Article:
|Buy Miri's Song from Amazon|
|Egyptian Judgement in the Afterlife|
I believe in reincarnation, that’s all there is to it. Souls clump together and help each other through lifetimes. We learn, collect good and bad karma, love or dislike each other, hurt or shore up the other. When we’ve known souls for several lifetimes, and one leaves this plane, it is difficult to bear. We miss them. Our hearts break for our losses, while they are glad to be back. Once we move on, we again remember what we thought we’d never forget, but did.
As 2015 shot out of the gate, and within weeks of each other, both my husband and I lost life-long friends, people we knew since we were children. We grew up with them, rode bikes together, suffered through puberty, know their children, their spouses.
Husband’s friend lived down the street. He was always intense, and dedicated all of his energy to whatever he did. While young, he played in a band, traveled all over. One interesting place he lived was in Oklahoma among the Native Americans. He was a collector. He collected Native American artifacts, arrowheads. He loved music. It was part of his life. He breathed it, felt the thrumming of chords and notes in his flesh and sinew. He collected rare cd’s, band tee-shirts, memorabilia. Loved to have his picture taken with a musical group and post it on facebook. One Saturday in mid-February, his chest hurt. By morning, he was gone.
My friend and I started out as pen pals when I was twelve and she ten. At the time, I was embarrassed to have a friend so much younger than me, and I didn’t tell anyone about our age differences, fearing I’d be ridiculed. She lived in the West Midlands of England, near the Potteries where people in her neighborhood worked in factories and crafted Wedgewood and Prince Albert dishware. I visited her more than once, met her family, her aunt and uncle. I lived the same town for a year with my boys while I researched a novel. She saw my anger when I divorced; I saw her sorrow when her father died. Just before Christmas, she was diagnosed with cancer, and left this mortal coil a month and five days later.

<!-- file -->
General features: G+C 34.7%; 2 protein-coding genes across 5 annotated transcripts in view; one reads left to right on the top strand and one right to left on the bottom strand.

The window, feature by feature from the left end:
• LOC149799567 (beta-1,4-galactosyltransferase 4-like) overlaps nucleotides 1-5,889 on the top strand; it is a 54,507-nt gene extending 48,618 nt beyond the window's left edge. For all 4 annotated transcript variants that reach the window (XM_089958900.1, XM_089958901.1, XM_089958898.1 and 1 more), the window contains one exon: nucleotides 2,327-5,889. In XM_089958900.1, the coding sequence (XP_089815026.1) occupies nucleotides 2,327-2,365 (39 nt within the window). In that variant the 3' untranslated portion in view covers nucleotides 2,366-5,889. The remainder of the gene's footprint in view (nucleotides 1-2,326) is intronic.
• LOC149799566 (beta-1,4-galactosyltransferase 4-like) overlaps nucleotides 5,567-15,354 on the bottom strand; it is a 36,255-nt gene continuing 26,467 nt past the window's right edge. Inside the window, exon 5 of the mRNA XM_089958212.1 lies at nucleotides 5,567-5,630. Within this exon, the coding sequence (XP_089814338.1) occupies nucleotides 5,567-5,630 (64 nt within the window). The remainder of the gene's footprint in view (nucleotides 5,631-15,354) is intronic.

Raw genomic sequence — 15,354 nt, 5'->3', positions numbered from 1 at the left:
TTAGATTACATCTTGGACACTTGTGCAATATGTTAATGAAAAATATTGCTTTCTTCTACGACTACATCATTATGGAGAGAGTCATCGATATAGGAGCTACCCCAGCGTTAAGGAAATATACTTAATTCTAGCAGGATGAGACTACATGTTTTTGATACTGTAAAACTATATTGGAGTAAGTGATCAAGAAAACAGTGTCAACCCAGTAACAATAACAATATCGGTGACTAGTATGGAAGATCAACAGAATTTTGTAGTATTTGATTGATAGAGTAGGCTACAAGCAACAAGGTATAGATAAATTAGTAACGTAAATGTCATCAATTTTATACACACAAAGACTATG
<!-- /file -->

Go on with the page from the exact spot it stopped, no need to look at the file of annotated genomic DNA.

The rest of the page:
We were shocked by these quick deaths, so unexpected. Medicine today is quite good. The doctors should have saved our friends, our loved ones. Why didn’t they? People with the worst, most insidious cancers can live quite a long time. Why didn’t my friend, or my husband’s friend stick around?
Because we are the ones who choose when we come or go, what our lessons will be, how we will learn these lessons, who we want to run with, love and dislike. Once our life's lessons are complete, we leave. We review. We either hang out in the clouds or begin another life. Our guides help us. God aids us. We are not alone.
I had vivid dreams of my friend laughing at my sorrows. She was glad to be on the other side. I asked where her life review took place, and she answered, on a hot, sandy beach. She was always cold in England, and this satisfied her a great deal. Almost a year ago, she told me she was bored. In my dreams, she admitted her life had been too constricted, controlled. Now, she wants to play, have a more exuberant life, be slightly naughty. She stuck around for her memorial service, then with a sweep of her skirts, she was gone. I hope this new place she goes to will be filled with more love, more light, and be better than the violence and hate of this earthen plane.